Friday morning we took Brooklyn to daycare and Taylor to Jeff’s parents house (it would have been so much more difficult to go through this without them here – we are forever grateful!) It was about 11am by the time we arrived, we stayed and updated his parents about what we knew.
When we arrived we met our new nurse. It turns out she is related to one of the teachers at Brooklyn’s daycare. Small world!
It was a pretty uneventful day. Morgan was placed on a fentanyl drip because she wasn’t ready to come off the ventilator, and her pain needed more consistent management. I was pretty wary about this but seeing her in pain was awful – and that is the one thing I don’t want for her.
We asked the nurse practitioner about how Morgan would react when they stopped the Fentanyl (It’s a pretty strong narcotic). She indicated that the step down would be possibly morphine or oxycodone – depending on how bad her pain seemed to be. Really? My kid is going to be a drug addict! And to think I pushed through (literally) a natural childbirth to avoid all this in her body… guess it’s a good lesson on “planning”….
I shake the idea out of my head… I’m not going to focus on that… these are professionals and they are doing a great job, I need to trust them.
Jeff and I stay during the day with not much development. They indicated that they would start testing her again that evening to see if she does well with her breathing. Also, they are talking about taking out her chest tubes – she isn’t draining much fluid any more.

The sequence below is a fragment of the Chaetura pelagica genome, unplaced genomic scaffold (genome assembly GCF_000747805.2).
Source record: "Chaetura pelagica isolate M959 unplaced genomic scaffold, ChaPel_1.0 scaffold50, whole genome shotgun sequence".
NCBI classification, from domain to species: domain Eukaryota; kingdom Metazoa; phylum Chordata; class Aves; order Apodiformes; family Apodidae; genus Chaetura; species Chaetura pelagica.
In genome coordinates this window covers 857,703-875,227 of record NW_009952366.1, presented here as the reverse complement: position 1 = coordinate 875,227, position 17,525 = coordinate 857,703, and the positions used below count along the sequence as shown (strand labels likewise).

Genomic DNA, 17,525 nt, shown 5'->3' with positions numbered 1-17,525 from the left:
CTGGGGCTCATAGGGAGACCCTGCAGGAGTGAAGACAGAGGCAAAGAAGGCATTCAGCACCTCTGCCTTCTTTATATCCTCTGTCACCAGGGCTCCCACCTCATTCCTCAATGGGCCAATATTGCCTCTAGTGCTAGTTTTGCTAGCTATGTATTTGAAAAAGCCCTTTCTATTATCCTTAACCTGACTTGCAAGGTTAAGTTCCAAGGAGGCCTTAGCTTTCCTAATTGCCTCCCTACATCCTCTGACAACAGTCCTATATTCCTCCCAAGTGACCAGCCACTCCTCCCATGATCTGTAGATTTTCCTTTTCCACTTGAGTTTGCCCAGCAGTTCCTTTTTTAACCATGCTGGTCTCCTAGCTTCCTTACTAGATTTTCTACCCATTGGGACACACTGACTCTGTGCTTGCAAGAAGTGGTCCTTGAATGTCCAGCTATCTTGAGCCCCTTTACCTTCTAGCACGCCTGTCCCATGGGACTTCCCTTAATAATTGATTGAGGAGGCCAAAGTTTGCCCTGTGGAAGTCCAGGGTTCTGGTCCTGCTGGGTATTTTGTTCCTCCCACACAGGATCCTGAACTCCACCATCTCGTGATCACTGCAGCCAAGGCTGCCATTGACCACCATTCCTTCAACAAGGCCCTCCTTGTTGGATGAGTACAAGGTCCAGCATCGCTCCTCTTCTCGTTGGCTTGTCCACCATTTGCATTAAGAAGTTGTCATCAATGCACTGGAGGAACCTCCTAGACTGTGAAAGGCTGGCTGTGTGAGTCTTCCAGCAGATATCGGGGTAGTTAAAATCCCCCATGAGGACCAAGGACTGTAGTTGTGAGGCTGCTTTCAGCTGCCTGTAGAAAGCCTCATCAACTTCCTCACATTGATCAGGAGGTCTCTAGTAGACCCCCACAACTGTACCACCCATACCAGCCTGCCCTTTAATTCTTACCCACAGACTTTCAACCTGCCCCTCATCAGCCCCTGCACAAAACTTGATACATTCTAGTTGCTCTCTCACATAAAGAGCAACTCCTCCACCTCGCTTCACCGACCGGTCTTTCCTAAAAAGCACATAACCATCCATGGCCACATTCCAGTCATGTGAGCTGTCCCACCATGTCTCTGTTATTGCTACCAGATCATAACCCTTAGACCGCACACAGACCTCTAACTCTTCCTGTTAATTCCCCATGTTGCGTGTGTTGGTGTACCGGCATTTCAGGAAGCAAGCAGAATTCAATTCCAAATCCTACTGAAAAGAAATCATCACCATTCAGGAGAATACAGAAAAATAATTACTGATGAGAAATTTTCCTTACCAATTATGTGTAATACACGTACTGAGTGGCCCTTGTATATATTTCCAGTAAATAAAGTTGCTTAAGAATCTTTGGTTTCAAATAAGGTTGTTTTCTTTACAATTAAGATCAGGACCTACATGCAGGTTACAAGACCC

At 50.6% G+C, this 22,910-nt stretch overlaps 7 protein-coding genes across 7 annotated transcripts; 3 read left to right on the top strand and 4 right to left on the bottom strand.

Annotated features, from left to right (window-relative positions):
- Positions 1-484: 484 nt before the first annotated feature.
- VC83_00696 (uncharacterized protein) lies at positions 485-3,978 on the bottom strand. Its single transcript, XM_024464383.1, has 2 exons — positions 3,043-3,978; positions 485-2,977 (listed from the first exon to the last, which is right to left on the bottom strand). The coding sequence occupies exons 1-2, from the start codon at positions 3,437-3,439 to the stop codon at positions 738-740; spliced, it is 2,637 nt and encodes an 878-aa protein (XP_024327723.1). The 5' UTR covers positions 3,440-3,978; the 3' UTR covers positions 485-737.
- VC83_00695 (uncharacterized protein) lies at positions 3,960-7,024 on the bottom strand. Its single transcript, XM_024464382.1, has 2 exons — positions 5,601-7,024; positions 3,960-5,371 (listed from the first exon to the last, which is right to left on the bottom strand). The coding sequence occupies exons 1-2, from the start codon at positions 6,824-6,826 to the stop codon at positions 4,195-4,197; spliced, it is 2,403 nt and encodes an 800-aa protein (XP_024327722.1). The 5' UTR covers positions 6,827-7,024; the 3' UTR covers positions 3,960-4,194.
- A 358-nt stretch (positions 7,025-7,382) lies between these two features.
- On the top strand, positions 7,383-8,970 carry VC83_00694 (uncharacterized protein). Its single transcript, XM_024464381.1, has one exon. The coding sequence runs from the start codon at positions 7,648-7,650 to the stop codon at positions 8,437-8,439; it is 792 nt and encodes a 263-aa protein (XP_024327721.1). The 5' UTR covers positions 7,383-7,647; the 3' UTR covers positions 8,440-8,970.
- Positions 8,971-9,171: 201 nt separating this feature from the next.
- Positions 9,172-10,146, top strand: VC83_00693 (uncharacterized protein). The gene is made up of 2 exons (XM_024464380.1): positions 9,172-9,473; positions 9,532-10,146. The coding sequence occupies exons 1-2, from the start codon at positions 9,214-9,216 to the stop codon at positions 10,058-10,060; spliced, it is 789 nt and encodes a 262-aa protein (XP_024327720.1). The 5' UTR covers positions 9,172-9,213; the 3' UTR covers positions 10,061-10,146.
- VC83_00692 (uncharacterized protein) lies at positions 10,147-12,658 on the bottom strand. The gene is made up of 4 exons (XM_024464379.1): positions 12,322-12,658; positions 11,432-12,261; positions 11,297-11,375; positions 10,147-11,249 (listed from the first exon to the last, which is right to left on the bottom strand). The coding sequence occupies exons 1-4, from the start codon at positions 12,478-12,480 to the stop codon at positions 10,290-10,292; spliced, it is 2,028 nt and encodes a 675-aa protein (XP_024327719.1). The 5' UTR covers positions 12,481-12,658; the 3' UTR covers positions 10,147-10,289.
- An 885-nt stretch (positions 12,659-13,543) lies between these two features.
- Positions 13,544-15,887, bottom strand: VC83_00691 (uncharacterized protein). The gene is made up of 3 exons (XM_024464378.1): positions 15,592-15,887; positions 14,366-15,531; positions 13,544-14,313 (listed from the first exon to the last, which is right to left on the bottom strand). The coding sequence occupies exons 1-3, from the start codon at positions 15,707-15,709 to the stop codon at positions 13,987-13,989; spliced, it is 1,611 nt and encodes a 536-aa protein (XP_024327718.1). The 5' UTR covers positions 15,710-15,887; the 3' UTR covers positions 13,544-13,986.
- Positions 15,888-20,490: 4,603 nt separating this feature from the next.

They removed the foley catheter (yay!) as well as the rectal temp sensor. It wasn’t much, but we were happy that there was SOMETHING removed from all her support!
“Once we remove the ventilator you’ll be surprised at how fast everything else goes away…”.
That sounded great. I couldn’t wait to hold her again!
Around 5pm we talked about heading out and picking up the girls. As soon as we decided it was time to go Dr. Spence, the Geneticist, came into Morgan’s room.
“Morgan tested positive for q22 deletion – known primarily as DiGeorge Syndrome”
It’s funny how this didn’t really phase me. From what Dr. Spence said in or previous meeting on Tuesday having this chromosome deletion explains the heart defect that she has, but it doesn’t necessarily mean that much more issues could come of it. The spectrum of this syndrome is pretty big. In fact, many people go undiagnosed until adulthood because there are no major symptoms. Many of the “symptoms” are shown as behavioral problems or learning disabilities.
I felt sort of relieved – it all made sense then. The reason they tested her for this syndrome was because she had Truncus Arteriosis. There are many other problems that can be present due to DiGeorge. Hypoparathyroid disorders (causes calcium problems in the body), T.hymus issues (low T-Cells to fight off infections) among other issues regarding behavior and development. But I could live with this. These issues can be managed. It didn’t seem as scary as the heart defect. That was life or death…. not simply an inconvenience.
Morgan is truly our special child. God definitely sent her to us for a reason. I love her SO much – and it seems even more so because she is so special…